Tansy- I'm for all women having the free choice to choose what they want, without pressure from partner's, insurance companies, doctors, midwives, families, friends, etc. Some women prefer being alone and not being "on stage" and some women like having people around them. My mother had a cesarean with me because I was breech. I was frank breech, which is the easiest to deliver vaginally, but at that time, breech births were automatic cesareans, and doctors haven't always been (and are not necessarily now) well-versed in vaginal breech, so it's very possible she went with the best route available. Unassisted birth is something that is so dependent on how the pregnancy goes and even labor. And it helps to have a support system. With the Internet, it's a lot easier to find a support system for it. I don't fully know my mom's circumstances and health at the time, so I don't know if I could recommend it. I do like letting people know of the option- it just sometimes never occurs to mothers. I know I wouldn't have thought of it on my own without coming across it in that book and then online. And of course, complications do arise in pregnancy and birth that need medical attention andI would have definitely sought that out if the need occurred. It's definitely not homebirth-or-bust. :)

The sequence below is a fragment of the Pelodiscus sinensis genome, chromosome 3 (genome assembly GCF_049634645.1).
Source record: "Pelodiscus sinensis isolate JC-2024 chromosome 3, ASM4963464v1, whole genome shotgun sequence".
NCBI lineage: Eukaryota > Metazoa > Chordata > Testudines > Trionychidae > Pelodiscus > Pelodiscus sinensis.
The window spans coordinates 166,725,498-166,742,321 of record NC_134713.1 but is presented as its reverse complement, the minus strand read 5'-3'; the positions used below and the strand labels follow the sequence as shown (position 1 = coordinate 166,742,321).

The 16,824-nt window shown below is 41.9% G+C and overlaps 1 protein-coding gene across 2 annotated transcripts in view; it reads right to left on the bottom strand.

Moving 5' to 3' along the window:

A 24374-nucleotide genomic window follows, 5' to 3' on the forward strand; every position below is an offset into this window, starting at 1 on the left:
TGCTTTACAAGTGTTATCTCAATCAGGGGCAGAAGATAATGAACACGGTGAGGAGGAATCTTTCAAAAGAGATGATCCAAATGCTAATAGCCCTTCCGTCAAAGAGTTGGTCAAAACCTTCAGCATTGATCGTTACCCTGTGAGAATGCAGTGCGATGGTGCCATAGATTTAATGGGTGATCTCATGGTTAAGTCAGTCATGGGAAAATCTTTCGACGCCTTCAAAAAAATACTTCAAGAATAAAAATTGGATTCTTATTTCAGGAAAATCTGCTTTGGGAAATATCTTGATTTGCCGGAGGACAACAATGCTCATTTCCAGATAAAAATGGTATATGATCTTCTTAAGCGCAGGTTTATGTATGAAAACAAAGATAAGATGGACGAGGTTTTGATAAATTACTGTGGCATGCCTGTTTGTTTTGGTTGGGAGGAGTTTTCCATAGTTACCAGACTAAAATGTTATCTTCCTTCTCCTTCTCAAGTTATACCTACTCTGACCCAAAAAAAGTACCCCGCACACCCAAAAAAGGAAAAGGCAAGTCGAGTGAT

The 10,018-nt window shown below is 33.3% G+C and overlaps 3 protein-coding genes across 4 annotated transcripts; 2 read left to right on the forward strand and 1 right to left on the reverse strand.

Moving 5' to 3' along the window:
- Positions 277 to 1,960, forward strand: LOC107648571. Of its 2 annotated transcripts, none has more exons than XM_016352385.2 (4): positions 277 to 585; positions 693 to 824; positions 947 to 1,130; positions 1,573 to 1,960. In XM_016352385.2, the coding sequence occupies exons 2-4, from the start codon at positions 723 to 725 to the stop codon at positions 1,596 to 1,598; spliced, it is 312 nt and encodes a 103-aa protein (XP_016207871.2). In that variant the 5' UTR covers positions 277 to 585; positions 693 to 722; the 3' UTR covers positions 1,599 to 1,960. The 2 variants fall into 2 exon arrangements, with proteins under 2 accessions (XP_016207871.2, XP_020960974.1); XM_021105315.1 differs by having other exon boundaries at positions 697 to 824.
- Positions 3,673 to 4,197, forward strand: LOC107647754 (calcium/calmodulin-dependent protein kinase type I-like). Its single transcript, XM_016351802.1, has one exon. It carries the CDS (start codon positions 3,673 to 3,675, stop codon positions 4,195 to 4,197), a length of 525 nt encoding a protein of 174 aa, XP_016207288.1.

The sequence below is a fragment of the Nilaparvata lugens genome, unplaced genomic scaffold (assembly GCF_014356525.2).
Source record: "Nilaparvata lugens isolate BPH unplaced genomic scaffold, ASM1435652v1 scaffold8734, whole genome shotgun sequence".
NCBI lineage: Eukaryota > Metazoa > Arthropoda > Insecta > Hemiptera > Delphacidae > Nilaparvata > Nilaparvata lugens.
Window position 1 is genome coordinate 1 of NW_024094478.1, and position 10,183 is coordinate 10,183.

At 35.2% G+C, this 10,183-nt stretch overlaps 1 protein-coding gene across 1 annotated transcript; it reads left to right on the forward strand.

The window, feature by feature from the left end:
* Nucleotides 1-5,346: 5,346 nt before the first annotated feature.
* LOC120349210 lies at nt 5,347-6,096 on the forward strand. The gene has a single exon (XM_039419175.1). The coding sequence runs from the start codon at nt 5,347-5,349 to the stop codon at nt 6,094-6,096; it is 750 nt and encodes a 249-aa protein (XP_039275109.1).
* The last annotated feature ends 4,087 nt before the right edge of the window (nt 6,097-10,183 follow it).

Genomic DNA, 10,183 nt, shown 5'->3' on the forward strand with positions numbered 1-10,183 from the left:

As for my recovery, with my daughter I had a small tear which I did get repaired. It took me a long time (10 weeks) for my lochia to stop because every time it stopped, I'd think to myself, "Alright! Now I can get back to living my life!" and then overdue it and start it up again. It took about 6 months for sex to feel 100% comfortable again because of the healing of the tear. After Isaac's birth, I had hemorrhoids (oh fun) but those were gone in a few weeks, but I had no tearing and so postpartum sex never hurt. Also, I took it easier that time around, learning from my first mistakes, so my lochia ended around the standard 5-6 week. I started running at 9 weeks postpartum!

  5. Tansy,
    "Raynauld's syndrome" in the breasts is a little different from Raynauld's "disease" in the extremities. Your boobs aren't actually in danger of falling off or anything (whew ;), but the symptoms are similar in that during and after nursing my nipples would turn very hard and white, and I'd have shooting pains throughout my breasts. My nipples would burn and my breasts were very tender to the touch. Heat was really the only thing that helped to calm down the nipples, but as soon as I nursed again, it came back. I could have gone on some crazy medicine with bad side effects, but instead chose to use formula. That way I could actually enjoy feeding my daughter instead of resenting her for getting hungry.